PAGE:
St. Paul Area, May 16-17, Burnsville, Minn. Congregations gathered under the theme “Wing Our Words.” David Lose, a professor at Luther Seminary, St. Paul, Minn., provided the keynote. The assembly’s work was grounded in song by The Fleshpots of Egypt, a bluegrass band from Luther. —Beth Helgen

 

Southwestern Washington, May 16-17, Tacoma, Wash. Under the theme “Hospitality: All are Welcome!” Melanie Wallschlaeger, synod director for evangelical mission, asked worshipers to share their congregations’ hospitality stories. People wrote up their stories and emailed photos, which were hung on a clothesline strung down the center aisle. We received 97 photos and more than 170 stories of hospitality. —Allison Ramsey

 

East-Central Synod of Wisconsin

Paul Oman paints the resurrection scene during the Saturday worship service at the East-Central Synod of Wisconsin Assembly. In the foreground are some of the thousands of diapers collected for the “No Child’s Wet Behind” drive for families in need.

East-Central of Wisconsin, May 16-17, Green Bay, Wis. Congregations were asked to pray for and explore other ways to support Christians who are being persecuted in South Sudan and other countries. Church members also participated in an exhibition of their art. —Paul Heykes

 

Northwestern Minnesota, May 16-17, Moorhead, Minn. The assembly resolved to form a partnership with Vibrant Faith Ministries as it explored the theme of “Faith at Home … At Home in Faith.” It celebrated ELCA World Hunger and Malaria Campaign giving and the completion of The Hunger Ride, a 200-plus mile bicycle tour of the synod to educate about hunger and poverty. —Matthew Bishop

 

Oregon, May 16-18, Portland, Ore. The assembly centered around the good work that congregations are doing and the new synod strategic initiatives of “Equipping Leaders,” “Vital and Vibrant Congregations,” and “God’s Mission in the Local Context.” In place of a keynote speaker, attendees heard compelling stories from synod leaders and were engaged in deep conversation and biblical work. —Ryan Marquardt

 

Eastern Washington-Idaho, May 16-18, Spokane, Wash. The theme was “Living in Hope.” The words of Jeremiah 29:1—“For I know the plans I have for you, declares the Lord, plans to take care of you, not abandon you, plans to give you a future filled with hope”—were inspiring as we implement recommendations from “The Way Forward” task force. This group is reshaping the synod office structure to better meet needs. Heidi Torgerson-Martinez, director for Young Adults in Global Mission (YAGM), led worship, connecting us with the program through participants’ stories. We connected with our own YAGM, Kevin Beebe, via blogs on Facebook. —Gib Dominguez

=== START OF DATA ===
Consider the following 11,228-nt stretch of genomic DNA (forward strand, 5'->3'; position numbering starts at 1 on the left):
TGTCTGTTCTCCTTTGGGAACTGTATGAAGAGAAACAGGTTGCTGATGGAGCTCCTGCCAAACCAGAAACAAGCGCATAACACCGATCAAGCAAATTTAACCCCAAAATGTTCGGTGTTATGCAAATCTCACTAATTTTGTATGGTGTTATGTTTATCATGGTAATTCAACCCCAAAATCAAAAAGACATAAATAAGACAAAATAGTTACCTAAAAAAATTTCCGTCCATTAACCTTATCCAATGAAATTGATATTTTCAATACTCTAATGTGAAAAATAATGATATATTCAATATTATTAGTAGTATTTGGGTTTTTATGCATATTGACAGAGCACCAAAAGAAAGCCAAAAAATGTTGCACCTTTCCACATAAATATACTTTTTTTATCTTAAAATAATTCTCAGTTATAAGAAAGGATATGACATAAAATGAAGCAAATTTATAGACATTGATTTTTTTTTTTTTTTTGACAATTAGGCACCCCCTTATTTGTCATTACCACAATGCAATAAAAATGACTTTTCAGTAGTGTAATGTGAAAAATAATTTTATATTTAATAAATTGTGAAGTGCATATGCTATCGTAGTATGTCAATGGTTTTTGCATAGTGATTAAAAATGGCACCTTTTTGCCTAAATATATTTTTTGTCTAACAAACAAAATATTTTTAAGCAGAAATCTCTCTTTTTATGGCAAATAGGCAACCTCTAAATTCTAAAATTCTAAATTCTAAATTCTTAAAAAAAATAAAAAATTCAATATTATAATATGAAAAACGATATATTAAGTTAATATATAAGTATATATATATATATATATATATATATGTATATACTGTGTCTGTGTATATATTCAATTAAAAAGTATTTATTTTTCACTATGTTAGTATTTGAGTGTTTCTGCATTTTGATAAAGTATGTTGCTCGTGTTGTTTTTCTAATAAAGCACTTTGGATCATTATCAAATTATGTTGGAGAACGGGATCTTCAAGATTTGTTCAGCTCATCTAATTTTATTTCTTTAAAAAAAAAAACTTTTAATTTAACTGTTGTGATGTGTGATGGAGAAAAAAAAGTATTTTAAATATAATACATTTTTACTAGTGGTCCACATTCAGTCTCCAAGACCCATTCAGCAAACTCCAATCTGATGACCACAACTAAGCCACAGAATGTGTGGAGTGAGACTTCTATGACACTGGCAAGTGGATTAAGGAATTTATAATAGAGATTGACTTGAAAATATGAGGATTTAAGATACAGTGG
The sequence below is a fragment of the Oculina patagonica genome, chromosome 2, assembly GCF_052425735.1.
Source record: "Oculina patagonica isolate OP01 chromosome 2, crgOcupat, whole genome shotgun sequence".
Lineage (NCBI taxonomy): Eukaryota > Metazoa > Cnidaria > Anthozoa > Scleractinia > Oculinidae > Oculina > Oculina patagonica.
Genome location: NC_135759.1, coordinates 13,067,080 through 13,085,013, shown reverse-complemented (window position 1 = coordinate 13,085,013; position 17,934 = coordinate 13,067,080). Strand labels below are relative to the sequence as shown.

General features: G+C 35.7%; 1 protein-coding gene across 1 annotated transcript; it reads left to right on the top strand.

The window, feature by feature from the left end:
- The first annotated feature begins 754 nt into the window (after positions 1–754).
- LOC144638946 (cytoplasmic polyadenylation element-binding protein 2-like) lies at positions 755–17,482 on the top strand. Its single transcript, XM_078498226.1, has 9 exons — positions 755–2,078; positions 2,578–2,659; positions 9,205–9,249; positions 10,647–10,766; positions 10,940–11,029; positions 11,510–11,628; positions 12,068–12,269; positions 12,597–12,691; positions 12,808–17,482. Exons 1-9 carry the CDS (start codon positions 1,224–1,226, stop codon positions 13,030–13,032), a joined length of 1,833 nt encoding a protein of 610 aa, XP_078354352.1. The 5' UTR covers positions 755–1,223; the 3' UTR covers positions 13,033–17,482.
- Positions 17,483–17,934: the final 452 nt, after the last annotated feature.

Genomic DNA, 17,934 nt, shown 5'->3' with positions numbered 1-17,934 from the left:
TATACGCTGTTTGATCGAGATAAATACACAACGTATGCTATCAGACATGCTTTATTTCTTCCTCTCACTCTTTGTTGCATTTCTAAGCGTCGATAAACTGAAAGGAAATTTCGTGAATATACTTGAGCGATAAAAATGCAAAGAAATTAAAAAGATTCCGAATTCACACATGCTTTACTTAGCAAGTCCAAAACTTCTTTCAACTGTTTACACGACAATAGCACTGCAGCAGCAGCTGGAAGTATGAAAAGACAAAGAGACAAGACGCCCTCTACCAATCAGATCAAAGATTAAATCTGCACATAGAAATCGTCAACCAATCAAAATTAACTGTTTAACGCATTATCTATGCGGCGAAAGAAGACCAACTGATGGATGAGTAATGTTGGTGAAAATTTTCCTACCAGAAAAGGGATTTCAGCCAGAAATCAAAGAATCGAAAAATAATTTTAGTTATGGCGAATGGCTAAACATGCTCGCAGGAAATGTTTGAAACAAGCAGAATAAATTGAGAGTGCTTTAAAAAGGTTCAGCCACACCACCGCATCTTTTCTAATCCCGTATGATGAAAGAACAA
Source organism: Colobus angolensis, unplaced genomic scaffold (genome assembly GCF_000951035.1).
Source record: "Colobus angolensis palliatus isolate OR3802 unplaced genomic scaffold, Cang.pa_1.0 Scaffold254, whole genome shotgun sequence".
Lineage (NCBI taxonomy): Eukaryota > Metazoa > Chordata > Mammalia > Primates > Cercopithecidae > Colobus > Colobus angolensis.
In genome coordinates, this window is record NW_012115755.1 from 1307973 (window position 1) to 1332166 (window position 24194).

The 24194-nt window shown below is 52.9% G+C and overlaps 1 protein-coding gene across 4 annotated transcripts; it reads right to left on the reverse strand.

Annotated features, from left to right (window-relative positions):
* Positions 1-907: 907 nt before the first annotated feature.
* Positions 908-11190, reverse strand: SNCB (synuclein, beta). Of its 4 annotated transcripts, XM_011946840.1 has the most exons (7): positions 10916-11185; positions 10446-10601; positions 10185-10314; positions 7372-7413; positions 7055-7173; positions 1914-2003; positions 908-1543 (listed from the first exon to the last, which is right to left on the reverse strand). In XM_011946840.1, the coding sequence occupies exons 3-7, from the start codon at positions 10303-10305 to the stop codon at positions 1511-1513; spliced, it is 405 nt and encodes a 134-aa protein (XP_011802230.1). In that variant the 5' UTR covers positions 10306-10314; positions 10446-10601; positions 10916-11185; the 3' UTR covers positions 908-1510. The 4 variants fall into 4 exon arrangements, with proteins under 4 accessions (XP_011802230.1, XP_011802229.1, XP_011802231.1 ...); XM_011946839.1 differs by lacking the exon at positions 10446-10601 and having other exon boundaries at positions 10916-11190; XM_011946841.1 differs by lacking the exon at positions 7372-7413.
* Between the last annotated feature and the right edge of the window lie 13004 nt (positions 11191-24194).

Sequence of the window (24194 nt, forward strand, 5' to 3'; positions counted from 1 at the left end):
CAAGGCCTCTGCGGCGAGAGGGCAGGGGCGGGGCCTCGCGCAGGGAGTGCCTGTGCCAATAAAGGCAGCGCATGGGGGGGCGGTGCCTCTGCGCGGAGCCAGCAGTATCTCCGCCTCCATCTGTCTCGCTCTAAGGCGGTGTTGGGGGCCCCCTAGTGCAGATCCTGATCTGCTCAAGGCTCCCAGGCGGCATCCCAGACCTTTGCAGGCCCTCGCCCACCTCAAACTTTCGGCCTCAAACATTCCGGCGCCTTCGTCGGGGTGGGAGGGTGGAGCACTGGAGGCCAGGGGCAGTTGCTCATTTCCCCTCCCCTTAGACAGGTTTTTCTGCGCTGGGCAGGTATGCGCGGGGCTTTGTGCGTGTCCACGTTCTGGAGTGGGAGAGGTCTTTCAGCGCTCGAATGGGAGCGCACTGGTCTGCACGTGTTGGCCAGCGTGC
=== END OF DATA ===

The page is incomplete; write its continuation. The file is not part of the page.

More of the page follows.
Northwestern Ohio, May 16-18, Sandusky, Ohio. More than 1,200 participated in “Growing as Disciples” at the Kalahari Waterpark. Voting members attended the assembly, families shared in faith formation, youth participated in servant events and a lock-in, and adults immersed themselves in discipleship training. Rachel Kurtz and Agape began the weekend in concert. Jamie Nabozny, a safe school advocate, shared his anti-bullying message. —Sherry Krieger

 

Northern Great Lakes, May 18-19, Marquette, Mich. Among the honorees at the banquet were three pastors who collectively have been ordained for 165 years. For Rell Spickerman (50 years,) Bob Sutherland (55 years,) and Ingmar Levin (60 years), their common theme was thanksgiving to God for the many blessings of ministry. Adding to the celebration was the piano entertainment of Doug Norquist, pastor of Community Lutheran Church, Palmer, Mich. Attendees joined in singing “Worship, Welcome, Witness,” a hymn Norquist composed based on the assembly theme. —Sue Shallow